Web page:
A sanctuary city is a United States city that follows certain practices that protect its immigrant residents, regardless of their immigration status. These practices can be explicit, or de jure, or they can be implicit, or de facto. The city is a sanctuary for immigrants who seek to live without being discriminated against or targeted on account of their real or perceived immigration status (which all-to-often also involves issues of race and class). In short, such a city provides equal treatment and protection to all its residents, regardless of immigraiton status. Additionally, as a policy it seeks to affirmatively commit itself to protecting the human rights of all immigrants. 22:49, 3 October 2007 (UTC)

New lead[edit]

I just removed the following text from the lead because of formatting issues, and because it made uncited assertions about the definition. Can it be rephrased so that it fits in the article?

The city is a sanctuary for illegal immigrants who wish to avoid deportation. A sanctuary city is not a place for illegal immigrants who wish to avoid deportation but is rather a city that simply dictates the role of the local governing body and its employees. The term sanctuary is somewhat of a misnomer as the policies do not interfere with the federal government’s ability to enforce immigration laws and protect immigrants from deportation. --SarekOfVulcan 18:59, 18 October 2007 (UTC)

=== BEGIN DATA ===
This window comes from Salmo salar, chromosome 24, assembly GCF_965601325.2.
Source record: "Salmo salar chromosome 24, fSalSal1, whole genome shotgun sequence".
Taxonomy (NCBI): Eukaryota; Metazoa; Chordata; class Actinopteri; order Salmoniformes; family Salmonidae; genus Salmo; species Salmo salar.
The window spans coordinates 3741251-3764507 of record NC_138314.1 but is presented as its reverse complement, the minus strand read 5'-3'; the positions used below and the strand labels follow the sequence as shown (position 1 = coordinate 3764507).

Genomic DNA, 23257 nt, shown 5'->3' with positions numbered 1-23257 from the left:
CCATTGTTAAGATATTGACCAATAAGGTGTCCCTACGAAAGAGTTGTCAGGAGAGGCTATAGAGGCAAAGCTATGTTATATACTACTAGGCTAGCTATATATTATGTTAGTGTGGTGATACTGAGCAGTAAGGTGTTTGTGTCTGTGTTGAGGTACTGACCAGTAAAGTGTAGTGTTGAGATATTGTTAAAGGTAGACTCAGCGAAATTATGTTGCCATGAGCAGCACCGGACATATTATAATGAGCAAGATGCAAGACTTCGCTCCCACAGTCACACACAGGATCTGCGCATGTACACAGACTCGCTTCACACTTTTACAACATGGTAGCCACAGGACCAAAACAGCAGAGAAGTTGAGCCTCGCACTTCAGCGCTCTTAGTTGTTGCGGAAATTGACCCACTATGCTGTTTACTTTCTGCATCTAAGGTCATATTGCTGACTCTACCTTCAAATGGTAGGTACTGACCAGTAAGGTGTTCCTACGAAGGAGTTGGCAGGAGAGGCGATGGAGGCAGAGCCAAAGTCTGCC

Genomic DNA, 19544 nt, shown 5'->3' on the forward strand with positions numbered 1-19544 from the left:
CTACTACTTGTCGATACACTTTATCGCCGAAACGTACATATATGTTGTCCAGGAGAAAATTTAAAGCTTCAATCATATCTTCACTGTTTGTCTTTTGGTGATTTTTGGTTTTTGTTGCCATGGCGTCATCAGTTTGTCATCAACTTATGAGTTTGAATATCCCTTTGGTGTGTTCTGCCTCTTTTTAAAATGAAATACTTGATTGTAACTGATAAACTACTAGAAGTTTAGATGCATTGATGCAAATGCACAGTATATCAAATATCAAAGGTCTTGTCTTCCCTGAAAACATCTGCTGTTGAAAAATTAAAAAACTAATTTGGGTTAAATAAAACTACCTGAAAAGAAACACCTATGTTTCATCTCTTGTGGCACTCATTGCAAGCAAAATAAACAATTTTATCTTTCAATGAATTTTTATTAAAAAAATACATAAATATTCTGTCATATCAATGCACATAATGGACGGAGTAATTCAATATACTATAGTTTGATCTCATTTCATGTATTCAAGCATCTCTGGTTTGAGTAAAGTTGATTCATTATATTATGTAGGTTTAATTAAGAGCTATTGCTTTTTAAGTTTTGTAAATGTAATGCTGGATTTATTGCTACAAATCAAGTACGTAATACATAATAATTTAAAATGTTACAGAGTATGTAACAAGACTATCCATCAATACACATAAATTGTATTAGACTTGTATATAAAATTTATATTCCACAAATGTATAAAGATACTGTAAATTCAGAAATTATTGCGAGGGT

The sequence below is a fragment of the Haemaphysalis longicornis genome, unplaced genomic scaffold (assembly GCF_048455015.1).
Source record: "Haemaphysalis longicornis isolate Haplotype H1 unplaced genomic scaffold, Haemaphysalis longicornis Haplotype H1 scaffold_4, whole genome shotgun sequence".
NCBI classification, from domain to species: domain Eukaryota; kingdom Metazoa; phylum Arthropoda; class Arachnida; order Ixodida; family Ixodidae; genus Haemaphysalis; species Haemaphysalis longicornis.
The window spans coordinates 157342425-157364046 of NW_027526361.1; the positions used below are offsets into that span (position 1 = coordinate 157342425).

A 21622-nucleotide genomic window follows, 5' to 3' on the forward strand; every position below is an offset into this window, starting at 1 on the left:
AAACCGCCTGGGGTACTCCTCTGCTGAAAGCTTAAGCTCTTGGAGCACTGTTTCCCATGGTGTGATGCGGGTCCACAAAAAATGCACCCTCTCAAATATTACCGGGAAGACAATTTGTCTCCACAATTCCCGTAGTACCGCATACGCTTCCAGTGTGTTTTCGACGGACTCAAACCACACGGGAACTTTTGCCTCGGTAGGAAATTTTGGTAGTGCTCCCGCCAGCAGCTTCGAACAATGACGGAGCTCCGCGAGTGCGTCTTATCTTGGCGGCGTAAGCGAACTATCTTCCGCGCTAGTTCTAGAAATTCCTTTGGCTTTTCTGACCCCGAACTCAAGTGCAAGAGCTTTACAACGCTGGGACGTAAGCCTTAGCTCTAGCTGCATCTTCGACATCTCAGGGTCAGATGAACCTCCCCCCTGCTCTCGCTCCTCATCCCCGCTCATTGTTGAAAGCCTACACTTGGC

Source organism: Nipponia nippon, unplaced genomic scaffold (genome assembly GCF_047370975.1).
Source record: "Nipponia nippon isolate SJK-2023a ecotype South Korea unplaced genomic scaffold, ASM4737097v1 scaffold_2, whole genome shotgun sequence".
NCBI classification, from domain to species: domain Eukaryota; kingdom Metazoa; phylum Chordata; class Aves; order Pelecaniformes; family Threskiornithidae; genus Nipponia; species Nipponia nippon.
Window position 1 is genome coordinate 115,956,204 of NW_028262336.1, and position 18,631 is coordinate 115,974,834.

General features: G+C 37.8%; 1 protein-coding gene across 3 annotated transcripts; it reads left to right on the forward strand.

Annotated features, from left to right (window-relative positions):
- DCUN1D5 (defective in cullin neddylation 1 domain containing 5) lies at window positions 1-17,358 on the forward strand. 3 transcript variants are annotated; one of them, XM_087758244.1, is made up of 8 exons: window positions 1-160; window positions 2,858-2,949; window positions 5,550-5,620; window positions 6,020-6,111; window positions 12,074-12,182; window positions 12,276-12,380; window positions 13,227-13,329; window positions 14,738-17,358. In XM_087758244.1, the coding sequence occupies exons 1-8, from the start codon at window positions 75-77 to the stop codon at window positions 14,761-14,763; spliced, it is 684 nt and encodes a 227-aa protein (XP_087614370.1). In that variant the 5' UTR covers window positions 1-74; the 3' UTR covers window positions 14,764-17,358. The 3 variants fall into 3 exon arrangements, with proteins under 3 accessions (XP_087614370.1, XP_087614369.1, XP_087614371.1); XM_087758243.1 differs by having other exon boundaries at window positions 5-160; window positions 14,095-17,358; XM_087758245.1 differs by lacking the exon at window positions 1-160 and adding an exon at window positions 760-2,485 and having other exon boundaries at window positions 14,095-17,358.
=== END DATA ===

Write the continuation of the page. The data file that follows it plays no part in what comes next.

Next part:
The issue here is not semantics or minor details. The issue here is that the article itself must be about the nature and history of a political buzzword and not either a discussion of the policy it describes or a rant from either side. The article needs a new history section to explain the origin of the term. The article uses the buzzword as if it was a generally accepted academic term. The article clearly favors one side of the discussion over another, and cites unreliable and likely biased sources as it does so. I think we all need to calm down and find sources that describe the term and not the policy or arguments on either side. Encyclopedias are meant to inform, not convince. See WP:REDFLAG Fifth Rider (talk) 15:21, 26 November 2007 (UTC)

I fixed some of the wording but not saying that is all that needs to be done. It would be good to have an official federal government wording of this to help the article. The notion of sanctuary cities is definately a rallying point of the U.S. anti-illegal immigration movement but is still a notable enough topic for an article. MrMurph101 (talk) 18:54, 25 March 2008 (UTC)
No, just because you believe an article to be about a "buzzword" doesn't mean it is. The article's intent is to describe the subject, which is the cities in question, and on a controversial subject that means exactly that we describe "the policy or arguments on either side." I don't know when "academic terms" came into play but here is one source showing the term being used by both opponents and proponents of sanctuary city policy. [1] A section describing the origin of the term would be welcome though. -- (talk) 19:06, 30 June 2008 (UTC)

Most of the sources are from right wing blogs, including at least one that appears to be passing on rumors. Munchausen1000 (talk) 15:02, 18 January 2011 (UTC)